Chang-Won Park
Ph.D., 1985, Stanford University (1988)
Professor
Ph : 352-392-6205
park@che.ufl.edu
321 Chemical Engineering Building
 
Areas
Polymer rheology and processing
Multi-phase flows
 
 
Polymer rheology and processing

Keywords : complex fluids, materials, transport phenomena

Multicomponent flows of polymeric materials are encountered frequently in various industrial applications. Due to the complexity of polymer rheology, numerous issues involving such flows remain to be understood. Our study in this area focuses on investigating various multicomponent flows of polymeric fluids through an interplay between process modeling and experiment. The modeling is to establish theoretical bases of various fluid mechanical behaviors observed experimentally. Fundamental understanding is thereby obtained regarding the influence of polymer rheology and processing conditions on the solid-state properties of various articles fabricated by such flows. This study not only provides useful information for process improvement, but also contributes to developing new novel processing techniques for polymeric fluids. As a specific application, various methods to fabricate Graded-Index Polymer Optical Fibers (GI-POF) are investigated. GI-POF is currently of great interest as high bandwidth data transmission media for local area networks or home networks.

Research_Image Schematic of a Home Network Using Polymer Optical Fiiber.
Multi-phase flows
Keywords : complex fluids, energy, transport phenomena

Multiphase flows are of practical importance in numerical industrial applications. Our current interest is in the flow of gas-liquid mixture through a porous medium with a specific focus on a compact reformer system to generate hydrogen from a methanol-water mixture. The compact reformer is to generate hydrogen fuel for portable polymer electrolyte membrane fuel cells (PEMFC) that are favored as a portable power source for various applications such as aviation, automobile and consumer electronics (laptops, cell phones, camcorders, etc.). Although pure hydrogen is the best fuel for PEMFC, difficulties associated with hydrogen storage and the portability of the storage system make hydrocarbons to be more practical choices as a fuel for small-size mobile applications. Our research in this area is to develop a new design for a micro-reformer to produce hydrogen from hydrocarbon fuels that provides high efficiency in terms of conversion and thermal management, compactness and easy integration with the fuel cell for portability.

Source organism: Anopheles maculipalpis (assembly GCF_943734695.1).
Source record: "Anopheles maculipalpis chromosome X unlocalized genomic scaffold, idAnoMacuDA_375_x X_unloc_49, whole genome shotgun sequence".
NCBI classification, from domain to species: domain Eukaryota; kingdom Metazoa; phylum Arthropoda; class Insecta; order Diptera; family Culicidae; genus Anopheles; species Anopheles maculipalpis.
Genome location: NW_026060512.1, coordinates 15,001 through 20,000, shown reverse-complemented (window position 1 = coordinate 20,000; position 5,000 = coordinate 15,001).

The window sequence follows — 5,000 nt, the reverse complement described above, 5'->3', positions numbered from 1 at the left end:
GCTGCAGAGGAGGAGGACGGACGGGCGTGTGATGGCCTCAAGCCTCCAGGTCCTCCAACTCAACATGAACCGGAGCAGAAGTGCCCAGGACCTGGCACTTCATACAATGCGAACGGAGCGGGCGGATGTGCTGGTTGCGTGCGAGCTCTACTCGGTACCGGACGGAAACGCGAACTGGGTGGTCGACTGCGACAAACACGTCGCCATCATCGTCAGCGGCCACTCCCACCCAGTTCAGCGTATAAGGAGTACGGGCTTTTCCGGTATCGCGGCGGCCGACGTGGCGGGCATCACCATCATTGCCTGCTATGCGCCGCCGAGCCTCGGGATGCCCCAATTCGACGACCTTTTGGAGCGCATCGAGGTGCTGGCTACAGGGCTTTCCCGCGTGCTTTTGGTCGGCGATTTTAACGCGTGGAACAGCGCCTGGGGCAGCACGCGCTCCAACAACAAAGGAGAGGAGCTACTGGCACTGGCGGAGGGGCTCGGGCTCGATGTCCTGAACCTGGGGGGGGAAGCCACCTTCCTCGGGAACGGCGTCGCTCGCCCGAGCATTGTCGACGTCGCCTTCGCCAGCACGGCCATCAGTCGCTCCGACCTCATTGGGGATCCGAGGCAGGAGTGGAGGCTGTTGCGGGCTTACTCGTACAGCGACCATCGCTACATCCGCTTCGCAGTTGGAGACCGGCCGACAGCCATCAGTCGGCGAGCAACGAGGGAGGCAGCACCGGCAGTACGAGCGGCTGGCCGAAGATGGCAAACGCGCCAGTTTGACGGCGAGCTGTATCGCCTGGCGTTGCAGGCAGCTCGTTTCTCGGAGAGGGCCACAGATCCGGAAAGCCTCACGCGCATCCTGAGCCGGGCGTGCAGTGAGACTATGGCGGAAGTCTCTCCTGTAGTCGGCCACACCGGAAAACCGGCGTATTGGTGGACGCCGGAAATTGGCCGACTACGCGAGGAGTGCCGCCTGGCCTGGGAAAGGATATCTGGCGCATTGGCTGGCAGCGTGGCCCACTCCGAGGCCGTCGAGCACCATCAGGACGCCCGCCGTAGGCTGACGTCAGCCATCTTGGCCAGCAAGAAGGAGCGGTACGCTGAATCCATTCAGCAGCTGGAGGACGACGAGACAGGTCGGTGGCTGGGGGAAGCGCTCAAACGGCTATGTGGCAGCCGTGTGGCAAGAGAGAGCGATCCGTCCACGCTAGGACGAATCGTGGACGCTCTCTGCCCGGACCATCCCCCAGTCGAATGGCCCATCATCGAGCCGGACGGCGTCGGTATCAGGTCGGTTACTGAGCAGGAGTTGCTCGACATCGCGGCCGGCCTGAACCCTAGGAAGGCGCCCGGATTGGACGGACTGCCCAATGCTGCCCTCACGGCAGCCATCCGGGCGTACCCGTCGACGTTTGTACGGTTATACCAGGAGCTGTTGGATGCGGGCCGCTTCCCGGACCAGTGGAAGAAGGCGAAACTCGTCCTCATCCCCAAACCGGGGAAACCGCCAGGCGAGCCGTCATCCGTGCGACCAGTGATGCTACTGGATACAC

Research_Image Proto-type compact reformer
Recent Publications
1. C.-W. Park, O. Kwon, S. Hwang and S. Lee, “Gradient-Index Plastic Optical Fiber for All-Optical Gigabit Internet Infrastucture in Home/Office Network,” Proc. 9th Int. Conf. on Optical Internet, Jeju, Korea (2010).
2. O. Kwon and C.-W. Park, “Modification of RI profile for the reduction of bending loss of a PMMA GI-POF,” Proc. 17th Int. Conf. on Polymer Optical Fibers, San Jose, CA (2008).
3 O. Kwon and C.-W. Park, “Instabilities in the Fabrication of Polymer Optical Fibers,” 2008 AIChE National Meeting, Philadelphia, PA (2008).
4. J. Su and C.-W. Park, “A Compact Reformer for Portable Fuel Cells,” 2008 AIChE National Meeting, Philadelphia, PA (2008).
5. C.-W. Park, “PMMA-based GI-POF and Its Application to Optical Interconnects,”Proc. 15th Int. Conf. on Polymer Optical Fibers, Seoul, Korea (2006).